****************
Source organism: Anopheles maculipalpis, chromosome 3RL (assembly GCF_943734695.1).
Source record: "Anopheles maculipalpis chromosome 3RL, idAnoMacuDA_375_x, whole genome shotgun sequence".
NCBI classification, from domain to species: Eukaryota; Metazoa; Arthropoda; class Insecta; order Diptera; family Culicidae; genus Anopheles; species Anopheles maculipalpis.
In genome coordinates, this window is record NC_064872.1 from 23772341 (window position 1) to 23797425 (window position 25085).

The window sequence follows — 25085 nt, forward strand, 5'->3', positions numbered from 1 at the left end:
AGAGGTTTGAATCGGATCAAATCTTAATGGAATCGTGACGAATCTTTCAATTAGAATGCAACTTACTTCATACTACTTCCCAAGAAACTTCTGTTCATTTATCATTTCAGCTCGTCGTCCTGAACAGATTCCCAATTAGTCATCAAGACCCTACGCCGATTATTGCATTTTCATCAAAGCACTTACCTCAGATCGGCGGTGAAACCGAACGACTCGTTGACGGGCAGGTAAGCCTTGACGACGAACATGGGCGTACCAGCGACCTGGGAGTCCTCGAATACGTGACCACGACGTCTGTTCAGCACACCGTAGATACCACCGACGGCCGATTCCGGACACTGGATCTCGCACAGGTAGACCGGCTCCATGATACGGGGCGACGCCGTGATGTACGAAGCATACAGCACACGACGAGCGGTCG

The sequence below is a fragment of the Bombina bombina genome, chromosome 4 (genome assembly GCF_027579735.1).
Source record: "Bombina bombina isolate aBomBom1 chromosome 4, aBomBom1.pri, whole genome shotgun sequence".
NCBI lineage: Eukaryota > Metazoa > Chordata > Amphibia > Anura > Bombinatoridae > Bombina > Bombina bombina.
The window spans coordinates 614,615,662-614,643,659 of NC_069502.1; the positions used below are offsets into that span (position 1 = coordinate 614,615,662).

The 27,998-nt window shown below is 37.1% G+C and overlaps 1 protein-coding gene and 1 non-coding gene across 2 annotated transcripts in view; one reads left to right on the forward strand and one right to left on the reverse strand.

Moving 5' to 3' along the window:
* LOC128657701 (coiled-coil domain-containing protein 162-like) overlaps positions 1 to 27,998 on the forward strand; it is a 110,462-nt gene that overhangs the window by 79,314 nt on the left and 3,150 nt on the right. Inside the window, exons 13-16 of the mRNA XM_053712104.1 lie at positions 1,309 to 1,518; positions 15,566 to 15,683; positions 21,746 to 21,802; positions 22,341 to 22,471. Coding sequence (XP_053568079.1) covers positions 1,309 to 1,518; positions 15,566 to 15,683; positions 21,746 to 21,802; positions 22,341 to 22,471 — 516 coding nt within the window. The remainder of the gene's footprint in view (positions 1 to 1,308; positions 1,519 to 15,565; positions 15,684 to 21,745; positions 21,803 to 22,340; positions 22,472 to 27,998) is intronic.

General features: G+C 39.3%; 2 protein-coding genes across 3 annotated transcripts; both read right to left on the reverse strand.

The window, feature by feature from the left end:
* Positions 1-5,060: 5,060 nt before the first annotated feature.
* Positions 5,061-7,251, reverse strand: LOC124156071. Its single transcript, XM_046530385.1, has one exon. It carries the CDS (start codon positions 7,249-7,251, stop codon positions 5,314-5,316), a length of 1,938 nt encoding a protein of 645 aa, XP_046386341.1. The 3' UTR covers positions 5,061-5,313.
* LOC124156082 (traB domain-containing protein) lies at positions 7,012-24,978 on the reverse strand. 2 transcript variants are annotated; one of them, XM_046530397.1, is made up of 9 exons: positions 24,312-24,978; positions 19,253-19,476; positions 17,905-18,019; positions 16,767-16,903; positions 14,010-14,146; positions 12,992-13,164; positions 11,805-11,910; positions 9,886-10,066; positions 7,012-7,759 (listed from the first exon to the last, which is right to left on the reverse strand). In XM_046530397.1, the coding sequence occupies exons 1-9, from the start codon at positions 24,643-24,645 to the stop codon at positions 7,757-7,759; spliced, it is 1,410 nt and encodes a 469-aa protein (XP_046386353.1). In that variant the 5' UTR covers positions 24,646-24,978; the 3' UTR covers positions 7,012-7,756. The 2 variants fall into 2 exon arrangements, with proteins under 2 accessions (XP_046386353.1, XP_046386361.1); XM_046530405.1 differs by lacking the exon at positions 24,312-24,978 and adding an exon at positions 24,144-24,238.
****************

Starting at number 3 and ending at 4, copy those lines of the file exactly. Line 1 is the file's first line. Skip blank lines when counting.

NCBI classification, from domain to species: Eukaryota; Metazoa; Arthropoda; class Insecta; order Diptera; family Culicidae; genus Anopheles; species Anopheles maculipalpis.
In genome coordinates, this window is record NC_064872.1 from 23772341 (window position 1) to 23797425 (window position 25085).